Category Archives: Education

Curry Reestablishes Howard’s Golf Program

Stephen Curry made a million dollar donation to restart Howard University's golf program.

NBA star Stephen Curry made a million dollar donation to restart Howard University’s golf program.

By Free Radical

Further dipping his toes in the realm of philanthropy, NBA superstar Stephen Curry made a significant donation to Howard University which will revamp its golf program. Though an exact amount was not revealed, the Washington Post reveals the contribution is at least $1 million over the next six years.

Under Armour, who Curry has a sponsorship deal with, will provide clothing for the golf teams. Golf merchandise company Callaway will provide equipment. It is believed that after this period Howard will be able to develop an endowment fund that will pay for the program.

The decision to fund the program stemmed from another outreach effort taken on by Curry. This year he executive produced Emanuel, a documentary on the 2015 massacre of parishioners at Charleston, South Carolina’s Emanuel AME Church in 2015. At a screening of the film at Howard’s Washington D.C. campus, Otis Ferguson, a college junior and golf enthusiast engaged Curry about their shared love for the sport. Ferguson told Curry about his failed attempts to start a golf team at the school.

“To hear somebody as passionate about the game as I was, all the while still pursuing their education at Howard … impacted me,” Curry said.

That chance conversation eventually resulted in Curry’s donation which by the 2020-2021 school year will pay for a coach and three scholarship athletes, two women and one man. Competing in the Division I, Mid-Eastern Athletic Conference, Howard will be one of the few HBCUs, almost 30 out of about 100, that have golf programs. Such programs are traditionally expensive to run. HBCUS, often times with limited resources, focus on sports better positioned to generate revenue such as football and basketball.

The lack of golfing programs not only males a university’s athletic programs less diverse, but it also disadvantages students who can leverage their golf skills in the professional world. “It’s a big opportunity for us to expose students to a game that oftentimes is played as business deals are decided and a game that generations of families can play together,” Howard University President Wayne A.I. Frederick said.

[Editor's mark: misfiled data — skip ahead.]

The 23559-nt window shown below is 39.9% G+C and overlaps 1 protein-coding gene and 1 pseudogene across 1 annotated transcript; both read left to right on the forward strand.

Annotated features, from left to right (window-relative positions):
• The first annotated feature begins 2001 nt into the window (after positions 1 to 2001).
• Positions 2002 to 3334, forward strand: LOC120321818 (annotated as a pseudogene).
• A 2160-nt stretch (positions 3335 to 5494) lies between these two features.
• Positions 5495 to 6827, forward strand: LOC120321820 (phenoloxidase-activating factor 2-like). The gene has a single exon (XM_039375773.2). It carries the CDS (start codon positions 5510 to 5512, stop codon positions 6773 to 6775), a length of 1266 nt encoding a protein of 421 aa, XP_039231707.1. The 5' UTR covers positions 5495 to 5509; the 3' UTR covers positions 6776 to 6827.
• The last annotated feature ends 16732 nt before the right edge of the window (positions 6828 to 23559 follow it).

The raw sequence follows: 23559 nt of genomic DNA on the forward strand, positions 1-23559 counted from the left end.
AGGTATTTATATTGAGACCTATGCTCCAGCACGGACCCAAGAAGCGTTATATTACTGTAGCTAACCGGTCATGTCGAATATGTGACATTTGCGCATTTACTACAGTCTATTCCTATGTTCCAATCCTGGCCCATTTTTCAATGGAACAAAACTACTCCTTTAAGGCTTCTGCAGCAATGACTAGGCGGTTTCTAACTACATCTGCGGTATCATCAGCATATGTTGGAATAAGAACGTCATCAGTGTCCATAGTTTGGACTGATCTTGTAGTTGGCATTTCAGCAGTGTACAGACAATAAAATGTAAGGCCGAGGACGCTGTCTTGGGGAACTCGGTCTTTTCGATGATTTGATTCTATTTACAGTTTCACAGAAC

Curry also intends to make his program an instrument to enhance diversity in the world of golf. “I just think about how many kids, especially from underserved communities, have the talent to play but just don’t have the funds or the resources,” Curry said.

This lesson of giving back will be impressed upon the student athletes who participate in Howard’s golf program. All will be required to volunteer for Curry and his wife Ayesha’s “Eat.Learn.Play.” program which promotes the healthy development of children.

“It’s significant. That’s the argument I’ve been trying to make since I assumed the presidency,” said Frederick. “This is one of America’s best investments. HBCUs, the return on the investment has been incredible for the country.”

Wash U. Goes to $15 Minimum Wage

By Free Radical

Washington University will have a $15 minimum wage by 2020.

Washington University will raise its minimum wage to $15 by 2020.

Starting in July 2021, all Washington University employees will be making at least $15 per hour. Last week, Chancellor Andrew Martin announced that it would gradually raise the school’s minimum wage “because it is the right thing to do.”

As of July 1, 2019 the wage floor for regular employees and basic service contractors will be set at $12.65 and $12.25 respectively. The following year, starting on July 1, 2020, both regular employees and contractors will make $13.80 per hour. Both groups of workers will make $15 per hour in July 2020. The announcement, however, does not apply to graduate students.

The increase marks years of local grassroots agitation that has pushed for a $15 per hour minimum wage. A plank for region wide pay increases was also in the 2015 Forward through Ferguson report created in the wake of the killing of Michael Brown. The Service Employees International Union Local 1 also pushed for the measure.